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Keys to a Badgers Victory
Both teams are looking to bolster their résumé and survive in the hunt for the College Football Playoff. A win, and your hopes are still alive. A loss, and you’re probably sitting this year’s four-team dance out.
With so much at stake in Ann Arbor, what do the Badgers need to do to get a crucial road victory and keep their title hopes alive?
- Move the ball through the air
- Create some pressure
- Control the environment
Going on the road is never easy, but in their one really tough trip so far this season, the Badgers delivered. To me, the road contest at Iowa was the toughest environment they’ll face until they head to Happy Valley. What I’m getting at is the Big House is ... kind of overrated. Everyone always talks about the Big House as some mythical place where teams go to die. However, I traveled there in 2016 and felt like I was in a completely different world. There was hardly any tailgate or fun before the game to speak of. Wisconsin fans struggled to even find the bar while Michigan fans enjoyed their fancy brunches. While the Badgers did end up losing, it wasn’t from any stadium environment. Sure, they fit more people than anyone, but that’s mostly because they pack you in like a sardine.
Wisconsin’s style of play usually fares pretty well in these situations. With the defense struggling as is, the Badgers are going to look to control the ball more now than ever. They come in tied for third in time of possession with an average of 35 minutes per game.
The Badgers will have to play to that number again on Saturday night to limit Michigan’s chances with the football. Third down will be key in this factor, as the one small kink in Michigan’s defense is getting off the field on third down. If the Badgers can control the clock and limit the opposition to create huge plays, they should be prepared and in a position to strike and quiet the “Big House”. — by Tyler Hunt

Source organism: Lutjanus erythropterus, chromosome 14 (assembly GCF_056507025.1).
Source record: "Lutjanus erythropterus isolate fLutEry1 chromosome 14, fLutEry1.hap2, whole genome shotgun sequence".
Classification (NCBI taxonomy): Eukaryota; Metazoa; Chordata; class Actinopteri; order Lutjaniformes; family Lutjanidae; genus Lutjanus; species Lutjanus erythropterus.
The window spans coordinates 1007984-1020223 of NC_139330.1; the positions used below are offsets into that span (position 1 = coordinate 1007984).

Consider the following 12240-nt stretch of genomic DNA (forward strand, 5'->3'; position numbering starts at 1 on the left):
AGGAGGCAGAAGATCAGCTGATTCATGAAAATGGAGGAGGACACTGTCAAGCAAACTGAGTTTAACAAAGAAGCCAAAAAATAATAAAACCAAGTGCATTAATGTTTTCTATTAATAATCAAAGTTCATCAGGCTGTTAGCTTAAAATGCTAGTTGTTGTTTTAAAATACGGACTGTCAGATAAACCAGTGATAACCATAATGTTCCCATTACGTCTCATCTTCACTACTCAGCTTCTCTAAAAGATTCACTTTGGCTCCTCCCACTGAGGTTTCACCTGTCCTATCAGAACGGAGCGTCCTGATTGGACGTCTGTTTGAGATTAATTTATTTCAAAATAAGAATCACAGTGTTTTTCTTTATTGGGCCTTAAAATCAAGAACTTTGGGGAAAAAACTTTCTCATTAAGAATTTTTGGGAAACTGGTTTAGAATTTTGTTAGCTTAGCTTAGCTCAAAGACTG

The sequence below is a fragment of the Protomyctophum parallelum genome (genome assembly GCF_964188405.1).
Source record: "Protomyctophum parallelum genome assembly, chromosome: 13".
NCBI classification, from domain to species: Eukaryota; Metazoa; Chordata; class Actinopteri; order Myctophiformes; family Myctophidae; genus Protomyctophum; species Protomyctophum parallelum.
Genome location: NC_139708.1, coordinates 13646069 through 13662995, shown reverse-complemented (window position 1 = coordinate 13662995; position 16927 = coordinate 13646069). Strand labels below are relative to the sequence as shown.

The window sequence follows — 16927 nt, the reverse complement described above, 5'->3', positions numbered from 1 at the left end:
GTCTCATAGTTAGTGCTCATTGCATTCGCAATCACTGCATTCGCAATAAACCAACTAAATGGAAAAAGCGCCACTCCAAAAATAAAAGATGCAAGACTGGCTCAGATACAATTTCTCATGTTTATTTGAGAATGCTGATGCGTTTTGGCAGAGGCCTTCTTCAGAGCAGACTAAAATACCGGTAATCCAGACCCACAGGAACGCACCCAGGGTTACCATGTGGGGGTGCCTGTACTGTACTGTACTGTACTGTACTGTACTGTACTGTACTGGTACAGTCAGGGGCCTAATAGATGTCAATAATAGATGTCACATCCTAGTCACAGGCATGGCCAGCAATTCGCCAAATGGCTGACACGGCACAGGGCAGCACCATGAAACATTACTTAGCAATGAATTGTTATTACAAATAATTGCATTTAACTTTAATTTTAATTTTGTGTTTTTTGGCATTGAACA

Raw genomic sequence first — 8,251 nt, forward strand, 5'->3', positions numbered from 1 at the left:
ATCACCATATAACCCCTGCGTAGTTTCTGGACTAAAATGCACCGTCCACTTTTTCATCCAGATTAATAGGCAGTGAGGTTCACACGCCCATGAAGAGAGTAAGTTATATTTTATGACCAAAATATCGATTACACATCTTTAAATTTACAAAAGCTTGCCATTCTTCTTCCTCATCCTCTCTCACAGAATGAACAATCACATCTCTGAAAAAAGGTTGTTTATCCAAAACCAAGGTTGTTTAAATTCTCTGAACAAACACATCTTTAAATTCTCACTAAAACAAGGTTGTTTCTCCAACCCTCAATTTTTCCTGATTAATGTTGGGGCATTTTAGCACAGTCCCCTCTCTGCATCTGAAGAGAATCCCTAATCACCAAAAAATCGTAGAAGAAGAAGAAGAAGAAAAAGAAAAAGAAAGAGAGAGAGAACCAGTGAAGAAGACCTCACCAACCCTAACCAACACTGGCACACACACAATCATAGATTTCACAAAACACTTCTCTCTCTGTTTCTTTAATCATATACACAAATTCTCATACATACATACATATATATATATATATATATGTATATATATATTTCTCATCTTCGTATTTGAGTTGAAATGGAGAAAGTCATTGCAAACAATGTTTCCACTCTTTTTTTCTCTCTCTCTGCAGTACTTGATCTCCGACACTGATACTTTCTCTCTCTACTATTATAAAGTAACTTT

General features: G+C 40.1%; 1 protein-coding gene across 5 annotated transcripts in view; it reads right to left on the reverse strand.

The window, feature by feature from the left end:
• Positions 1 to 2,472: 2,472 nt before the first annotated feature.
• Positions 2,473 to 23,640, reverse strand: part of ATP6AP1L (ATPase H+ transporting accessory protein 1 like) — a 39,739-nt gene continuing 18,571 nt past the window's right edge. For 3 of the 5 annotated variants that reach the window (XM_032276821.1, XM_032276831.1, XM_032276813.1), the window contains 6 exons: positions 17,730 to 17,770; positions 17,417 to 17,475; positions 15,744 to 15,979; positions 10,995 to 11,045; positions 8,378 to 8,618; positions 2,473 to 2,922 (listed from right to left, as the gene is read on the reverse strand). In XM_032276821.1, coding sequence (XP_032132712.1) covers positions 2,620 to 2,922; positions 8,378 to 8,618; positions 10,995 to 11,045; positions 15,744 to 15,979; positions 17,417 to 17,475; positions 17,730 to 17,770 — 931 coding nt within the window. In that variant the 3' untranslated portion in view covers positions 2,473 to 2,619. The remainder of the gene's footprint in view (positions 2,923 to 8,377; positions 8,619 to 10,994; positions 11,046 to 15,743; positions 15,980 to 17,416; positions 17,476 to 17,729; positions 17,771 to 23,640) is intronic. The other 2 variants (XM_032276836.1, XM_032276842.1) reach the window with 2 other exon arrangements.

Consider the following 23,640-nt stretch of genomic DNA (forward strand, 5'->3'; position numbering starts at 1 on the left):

Final Thoughts on the Game
Something’s gotta give.
And no, I am not talking about the 2003 Nancy Meyers flick.
Wisconsin comes into the game with the fourth-best rushing offense in the country, averaging 287 yards per match-up. On the flip side, Michigan ranks sixth defensively, allowing only 96.5 yards on the ground per game.
When the Wolverines have the ball, the teams will also be evenly matched, as both rank 42nd in the nation with Michigan rushing for 199.8 per game and Wisconsin allowing 130.2 per game.
Jonathan Taylor is third in the nation with 849 rushing yards on the season, good for a 169.8 per game. These numbers put Taylor at the top rushing spot in the Big Ten as well. Not to mention he has scored eight rushing touchdowns, which also lead the big Ten.
Apart from Taylor, Wisconsin is seeing a resurgence from senior Taiwan Deal, who has rushed for 241 yards and most recently gained 74 in Wisconsin’s 41–24 win over Nebraska after not playing since 2016. Those 74 yards were Deal’s most in a game since way back in 2015, when he rushed for 90 at Minnesota.
Michigan’s leading rusher is senior Karan Higdon, who has rushed for 582 yards and 116.4 per game, which rank him second in the conference behind Taylor.
While Wisconsin could have a tough time breaking through the Michigan rush defense, the passing defense is even better, allowing only 134 yards per game, ranking first in the country.
Defensively, Wisconsin will be without starting free safety Scott Nelson for the first half. Nelson was ejected from last weekend’s Nebraska game in the second half for targeting. Sophomore Eric Burrell will start in his place. — by Ryan Mellenthin